BALTIMORE – The more Donald Trump talks, the more he shows us he feels not an ounce of empathy and understands not a heartbeat of history.
He calls this city “rat-infested…where no human being would want to live,” without ever setting foot here. When he finally does show up, last week, he heads straight to a high-end hotel in a glittery part of town where he immediately puts his foot back into his mouth.
He tells a gathering of Republicans huddled at the Marriott Waterfront Hotel that billions of dollars in federal aid to this city were “wasted” and “stolen.” Oh, yeah? City officials ask the president for evidence of such claims.
Have you heard even a pipsqueak response yet from Trump? No? Neither have city officials.
Then Trump tells those same Republicans, “We’re going to fight for the future of cities like Baltimore that have been destroyed by decades of failed and corrupt rule.”
Let’s just break that sentence down piece by piece. When does this president suggest he’ll finally start fighting for cities like Baltimore, instead of insulting them? He ran for president promising great infrastructure initiatives – repairing crumbling roads and bridges, rehabilitating decayed housing, efforts of that nature.
Nearly three years into his administration, have we seen this yet? Twice last spring, Trump sat down with Democrats and agreed to a $2 trillion infrastructure plan. But they also agreed on something else: there’s no money to pay for it, not with the credit card bills this administration has run-up.
Trump found money for a tax cut for rich people – tough luck there’s nothing left to spend on hungry cities like Baltimore.
So let’s look at the next part of that Trumpian claim – the one about “cities like Baltimore that have been destroyed by decades of failed and corrupt rule.”
Have there been politicians who have acted corruptly here? Of course – as with any American city. But in Baltimore, they’ve mainly been fringe players committing acts of pettiness and stupidity. To blame this city’s sustained economic and social ills on any history of City Hall corruption is a fantasy.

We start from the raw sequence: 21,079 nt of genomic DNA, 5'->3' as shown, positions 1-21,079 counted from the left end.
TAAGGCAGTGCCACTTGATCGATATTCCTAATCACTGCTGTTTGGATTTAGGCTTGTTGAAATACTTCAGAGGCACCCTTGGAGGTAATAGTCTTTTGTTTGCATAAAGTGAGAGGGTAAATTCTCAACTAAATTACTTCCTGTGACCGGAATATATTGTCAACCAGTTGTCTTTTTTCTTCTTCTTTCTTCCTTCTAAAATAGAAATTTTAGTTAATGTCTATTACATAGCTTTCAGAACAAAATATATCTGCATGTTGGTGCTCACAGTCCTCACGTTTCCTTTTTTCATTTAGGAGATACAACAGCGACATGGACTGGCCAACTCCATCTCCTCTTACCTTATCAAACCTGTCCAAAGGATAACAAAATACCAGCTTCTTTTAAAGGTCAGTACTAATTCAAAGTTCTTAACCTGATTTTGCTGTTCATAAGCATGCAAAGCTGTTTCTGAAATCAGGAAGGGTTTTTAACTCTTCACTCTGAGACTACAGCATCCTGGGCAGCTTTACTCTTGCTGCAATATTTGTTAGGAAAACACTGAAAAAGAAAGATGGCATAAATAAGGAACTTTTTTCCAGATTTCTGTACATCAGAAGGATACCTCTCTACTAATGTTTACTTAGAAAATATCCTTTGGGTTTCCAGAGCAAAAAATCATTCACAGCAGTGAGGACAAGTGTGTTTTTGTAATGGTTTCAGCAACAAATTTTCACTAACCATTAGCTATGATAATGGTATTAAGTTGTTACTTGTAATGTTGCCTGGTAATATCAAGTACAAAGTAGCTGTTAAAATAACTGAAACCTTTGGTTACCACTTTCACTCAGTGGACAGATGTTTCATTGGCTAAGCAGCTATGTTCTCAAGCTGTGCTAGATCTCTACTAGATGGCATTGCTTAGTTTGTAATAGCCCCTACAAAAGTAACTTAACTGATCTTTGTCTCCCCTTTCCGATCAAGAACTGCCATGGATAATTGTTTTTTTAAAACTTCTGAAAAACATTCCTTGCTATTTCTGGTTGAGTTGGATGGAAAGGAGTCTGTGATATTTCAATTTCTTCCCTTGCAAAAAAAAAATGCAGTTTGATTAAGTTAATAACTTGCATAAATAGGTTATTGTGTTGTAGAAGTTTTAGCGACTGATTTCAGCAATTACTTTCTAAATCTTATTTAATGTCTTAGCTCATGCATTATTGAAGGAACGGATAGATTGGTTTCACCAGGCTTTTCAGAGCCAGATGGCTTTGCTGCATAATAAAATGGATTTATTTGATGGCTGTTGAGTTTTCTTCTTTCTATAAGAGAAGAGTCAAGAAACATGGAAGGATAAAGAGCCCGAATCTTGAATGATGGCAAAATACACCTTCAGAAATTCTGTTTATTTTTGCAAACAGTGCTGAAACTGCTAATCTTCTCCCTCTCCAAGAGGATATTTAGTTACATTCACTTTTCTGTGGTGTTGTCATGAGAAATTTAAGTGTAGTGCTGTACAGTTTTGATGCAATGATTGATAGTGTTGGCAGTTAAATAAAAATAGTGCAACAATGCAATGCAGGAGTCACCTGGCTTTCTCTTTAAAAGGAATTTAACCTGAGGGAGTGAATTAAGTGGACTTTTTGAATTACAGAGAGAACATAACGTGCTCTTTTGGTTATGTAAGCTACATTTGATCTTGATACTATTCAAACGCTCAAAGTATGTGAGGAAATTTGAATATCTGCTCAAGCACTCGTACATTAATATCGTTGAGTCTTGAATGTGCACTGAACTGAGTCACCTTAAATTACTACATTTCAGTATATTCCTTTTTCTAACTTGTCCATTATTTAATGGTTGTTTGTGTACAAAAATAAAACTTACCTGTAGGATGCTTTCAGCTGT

If Trump’s alluding to two of our recent mayors, Catherine Pugh and Sheila Dixon, then he clearly doesn’t know what he’s talking about. Whatever crimes they committed, they were selfish and squalid, yes, but they were also inconsequential to the city’s problems.
The money Pugh made on her “Healthy Holly” books created no urban blight. Nor did Dixon’s snatching of gift cards intended for charitable use. Shame on them both – but the damage these two women did was to their own reputations, not to live in their city.
And, if Trump wants to look back over “decades” of “corrupt rule” at City Hall, he can look all he wants at the administrations of Tommy D’Alesandro, William Donald Schaefer, Du Burns, Kurt Schmoke, Martin O’Malley and Stephanie Rawlings Blake – whatever flaws they had, mayoral “corruption” wasn’t among them.
But maybe Trump was hinting at something else – race. It’s his signature punch, whether it’s the birtherism baloney he spewed about Barack Obama or Charlottesville’s bigoted demonstrators he called “fine people,” or Mexican rapists or “s—hole countries” that happen to be dark-skinned.
Or it’s about Elijah Cummings and his “rat-infested” congressional district in West Baltimore.
Was Trump referencing the flaws of Pugh and Dixon because they were African-American leaders in a majority-black city? Was he trying to tie them in with his fight with Rep. Cummings?
It clearly fits with Trump’s history. So let’s put him straight on “corrupt rule” over the “decades” around here. We’ve had corruption in high places, all right – out there in the city’s surrounding counties.
We had it with a white guy named Spiro Agnew, who was taking bribes from developers while he ran what was then nearly all-white Baltimore County and while he was governor of Maryland, and while he was vice president of the United States. The disgraced Agnew had to resign from office.
And we had “corrupt rule” with a white guy named Dale Anderson as Baltimore County executive – who fought overtly to keep blacks from moving to the county. He was taking bribes from developers, too. The disgraced Anderson went to federal prison.
And we had “corrupt rule” when we had a white guy named Joseph Alton who was Anne Arundel County Executive. He took bribes from developers, too, and went to federal prison.
Around here, that’s your “corruption” over “decades,” Mr. President.
You want to talk about that kind of history over “decades,” here’s a little bit of it: Years ago we had a U.S. civil rights commission study county housing and racial policies – the very policies that helped propel this city’s enduring economic downfall. The commission declared Baltimore County was a “white noose” strangling the city.
Here’s what we have today: a president who doesn’t understand the history of his own nation, and shrugs off the generations of racism and economic unfairness whose shadow lingers over scores of cities even now.
We have a president who should look at such situations and say, “I want to help fix this,” instead of heartlessly plucking at its enduring and painful wounds for his own political gain.
Feature photo by Bill Hughes.
Michael Olesker, columnist for the News American, Baltimore Sun, and Baltimore Examiner has spent a quarter of a century writing about the city he loves.He is the author of several books, including Michael Olesker’s Baltimore: If You Live Here, You’re Home, Journeys to the Heart of Baltimore, and The Colts’ Baltimore: A City and Its Love Affair in the 1950s, all published by Johns Hopkins Press.